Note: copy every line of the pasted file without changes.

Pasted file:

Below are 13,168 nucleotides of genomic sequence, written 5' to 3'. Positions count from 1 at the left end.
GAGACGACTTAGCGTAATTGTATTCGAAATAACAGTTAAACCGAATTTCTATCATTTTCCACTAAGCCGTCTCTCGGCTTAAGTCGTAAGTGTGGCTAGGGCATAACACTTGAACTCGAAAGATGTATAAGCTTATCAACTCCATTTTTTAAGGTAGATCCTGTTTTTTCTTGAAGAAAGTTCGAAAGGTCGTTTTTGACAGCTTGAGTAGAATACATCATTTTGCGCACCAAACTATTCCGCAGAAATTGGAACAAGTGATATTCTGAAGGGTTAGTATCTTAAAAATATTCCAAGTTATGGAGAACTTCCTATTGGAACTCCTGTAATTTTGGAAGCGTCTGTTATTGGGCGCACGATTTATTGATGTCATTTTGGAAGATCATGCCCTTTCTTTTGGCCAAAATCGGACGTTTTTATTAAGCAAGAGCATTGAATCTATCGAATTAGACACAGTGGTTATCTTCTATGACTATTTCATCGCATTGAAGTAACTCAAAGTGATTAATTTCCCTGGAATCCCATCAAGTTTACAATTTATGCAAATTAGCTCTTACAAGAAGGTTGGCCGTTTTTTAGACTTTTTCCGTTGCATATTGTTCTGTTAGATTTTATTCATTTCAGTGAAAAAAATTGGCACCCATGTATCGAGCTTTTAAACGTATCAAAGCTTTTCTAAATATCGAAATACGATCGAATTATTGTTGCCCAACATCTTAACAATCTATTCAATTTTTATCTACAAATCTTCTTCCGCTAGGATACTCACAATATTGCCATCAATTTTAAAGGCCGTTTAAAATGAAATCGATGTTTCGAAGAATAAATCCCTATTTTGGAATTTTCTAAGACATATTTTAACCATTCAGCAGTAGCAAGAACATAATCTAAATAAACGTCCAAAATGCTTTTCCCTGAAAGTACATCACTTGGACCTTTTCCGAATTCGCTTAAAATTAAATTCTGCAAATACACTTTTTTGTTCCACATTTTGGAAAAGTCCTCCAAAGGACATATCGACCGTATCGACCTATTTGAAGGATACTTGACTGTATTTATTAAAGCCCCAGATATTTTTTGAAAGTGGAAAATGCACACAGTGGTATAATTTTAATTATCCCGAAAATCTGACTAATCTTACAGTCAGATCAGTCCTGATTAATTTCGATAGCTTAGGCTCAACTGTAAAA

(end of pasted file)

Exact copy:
Below are 13,168 nucleotides of genomic sequence, written 5' to 3'. Positions count from 1 at the left end.
GAGACGACTTAGCGTAATTGTATTCGAAATAACAGTTAAACCGAATTTCTATCATTTTCCACTAAGCCGTCTCTCGGCTTAAGTCGTAAGTGTGGCTAGGGCATAACACTTGAACTCGAAAGATGTATAAGCTTATCAACTCCATTTTTTAAGGTAGATCCTGTTTTTTCTTGAAGAAAGTTCGAAAGGTCGTTTTTGACAGCTTGAGTAGAATACATCATTTTGCGCACCAAACTATTCCGCAGAAATTGGAACAAGTGATATTCTGAAGGGTTAGTATCTTAAAAATATTCCAAGTTATGGAGAACTTCCTATTGGAACTCCTGTAATTTTGGAAGCGTCTGTTATTGGGCGCACGATTTATTGATGTCATTTTGGAAGATCATGCCCTTTCTTTTGGCCAAAATCGGACGTTTTTATTAAGCAAGAGCATTGAATCTATCGAATTAGACACAGTGGTTATCTTCTATGACTATTTCATCGCATTGAAGTAACTCAAAGTGATTAATTTCCCTGGAATCCCATCAAGTTTACAATTTATGCAAATTAGCTCTTACAAGAAGGTTGGCCGTTTTTTAGACTTTTTCCGTTGCATATTGTTCTGTTAGATTTTATTCATTTCAGTGAAAAAAATTGGCACCCATGTATCGAGCTTTTAAACGTATCAAAGCTTTTCTAAATATCGAAATACGATCGAATTATTGTTGCCCAACATCTTAACAATCTATTCAATTTTTATCTACAAATCTTCTTCCGCTAGGATACTCACAATATTGCCATCAATTTTAAAGGCCGTTTAAAATGAAATCGATGTTTCGAAGAATAAATCCCTATTTTGGAATTTTCTAAGACATATTTTAACCATTCAGCAGTAGCAAGAACATAATCTAAATAAACGTCCAAAATGCTTTTCCCTGAAAGTACATCACTTGGACCTTTTCCGAATTCGCTTAAAATTAAATTCTGCAAATACACTTTTTTGTTCCACATTTTGGAAAAGTCCTCCAAAGGACATATCGACCGTATCGACCTATTTGAAGGATACTTGACTGTATTTATTAAAGCCCCAGATATTTTTTGAAAGTGGAAAATGCACACAGTGGTATAATTTTAATTATCCCGAAAATCTGACTAATCTTACAGTCAGATCAGTCCTGATTAATTTCGATAGCTTAGGCTCAACTGTAAAA